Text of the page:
Gotta Run: Whatever happened to barefoot running?

Published 12:00 am Saturday, December 11, 2021

Over my 44 years of running, I have had some decent success and am still at it, chasing a good run each day. I have met thousands of runners of all qualities. Just this week, I thought of one of them, the only one I have ever known to prefer barefoot running. To be more exact, most of the barefoot runners seldom ran barefoot on the roads or any kind of hard surface unless they wore a covering on their toes and feet. One of the most popular of these was the Vibram Five Finger series, where each toe had its own little sleeve and the foot was otherwise wrapped in a protective rubberized covering similar in appearance to a footie.

I like experimenting with different things, a diet change or different arm carriage or a new shoe. Maybe even a different supplement a few times. But I never seriously wanted to try barefoot running. I tried it on sand at the beach where many do, and only once on a sidewalk. Gave that sidewalk effort up in just a few minutes.

Back to the one runner I knew who was hooked on barefoot running, or at least wearing the Vibram product. About 10 years ago, nearly every current running shoe producer came out with a minimalist product, an almost shoe. Just a covering to protect your feet from anything sharp or uncomfortable. My running friend and client was an ER doctor working in this area but from Louisiana. She didn’t run very far, usually 1-3 miles a day, but eventually ran for more than a year without missing. But with any kind of poor conditions outside, or when not scheduled to run with me, she ran inside on a treadmill. Treadmills are cushioned.

We talked about a hundred different topics, and occasionally came around to why she thought that her version of footwear was the best. We agreed on most things, except politics or whether some celebrity was good looking. But there was a stone wall there about the shoes. She used medical terminology above my grade. At the time, I had more than 80,000 miles and she had less than 1,000.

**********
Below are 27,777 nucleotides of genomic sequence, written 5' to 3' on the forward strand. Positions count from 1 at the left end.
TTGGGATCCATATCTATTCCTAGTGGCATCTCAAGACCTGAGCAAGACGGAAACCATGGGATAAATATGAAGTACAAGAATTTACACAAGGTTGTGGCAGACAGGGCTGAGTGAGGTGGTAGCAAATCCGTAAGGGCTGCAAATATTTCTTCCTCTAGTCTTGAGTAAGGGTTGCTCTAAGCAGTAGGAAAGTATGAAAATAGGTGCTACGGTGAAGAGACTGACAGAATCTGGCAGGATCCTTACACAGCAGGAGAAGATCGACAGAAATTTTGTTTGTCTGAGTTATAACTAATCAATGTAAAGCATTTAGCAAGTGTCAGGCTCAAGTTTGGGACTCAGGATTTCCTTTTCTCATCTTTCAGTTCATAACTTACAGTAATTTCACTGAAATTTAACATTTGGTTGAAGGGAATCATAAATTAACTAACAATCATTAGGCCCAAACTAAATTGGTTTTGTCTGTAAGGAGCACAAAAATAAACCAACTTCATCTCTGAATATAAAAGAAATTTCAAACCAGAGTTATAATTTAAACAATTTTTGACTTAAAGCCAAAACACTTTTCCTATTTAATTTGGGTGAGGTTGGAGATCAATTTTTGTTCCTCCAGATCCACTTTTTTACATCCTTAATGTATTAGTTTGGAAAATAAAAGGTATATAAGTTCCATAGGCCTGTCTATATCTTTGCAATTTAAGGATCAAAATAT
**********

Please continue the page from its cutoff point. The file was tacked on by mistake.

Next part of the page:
It seemed that the running barefoot craze had been inspired by a journalist named Christopher McDougall and his 2009 book, “Born to Run.” McDougall had overcome a long list of running problems while living with the Tarahumara Indians from Mexico, a tribe known for running barefoot and with a sort of sandal made out of flat and hard rubber from old tires. The Tarahumara played running games that went on all day and covered many miles. I read the book and loved it.

Michael Clark from defined minimalist shoes as those having stiff soles and lacking high cushioned heels and arch support. From 10-12 years ago, running magazines and stores had big sections advertising these incredible “almost shoes” and how they would make us all better runners. YouTube videos said the same. They pushed forefoot striking, meaning that the runner would strike the pavement first under the toes instead of the heel or midfoot as most do.

I remember a few people wearing them and another client who preferred running barefoot even on farm roads with small rocks. But for millions of dollars of advertising, the fad never caught on, and now most stores don’t carry them. Amazon still does.

So, what happened to the craze? For one thing, in 2014, Vibram settled a lawsuit over false health claims by agreeing to set aside $3.75 million to pay refunds of up to $94 to anyone who had purchased their product since March 2009.

Today, nearly all the shoe producers, including the ones I wear, are increasing the cushioning and strategically placing it. Some models, like the Hoka and Clifton, market themselves as running on clouds. Many runners swear by them. I like to feel the road and not use the softest cushioning on the market.

In my opinion, find what works for you and get a running shoe store to help you do it. But either way, keep running or get started soon. Resolution time isn’t far ahead!

The next race in the area is the Bradshaw Financial Resolution Run 5K, set for Jan. 1 at The Forum. Look for it and other upcoming events at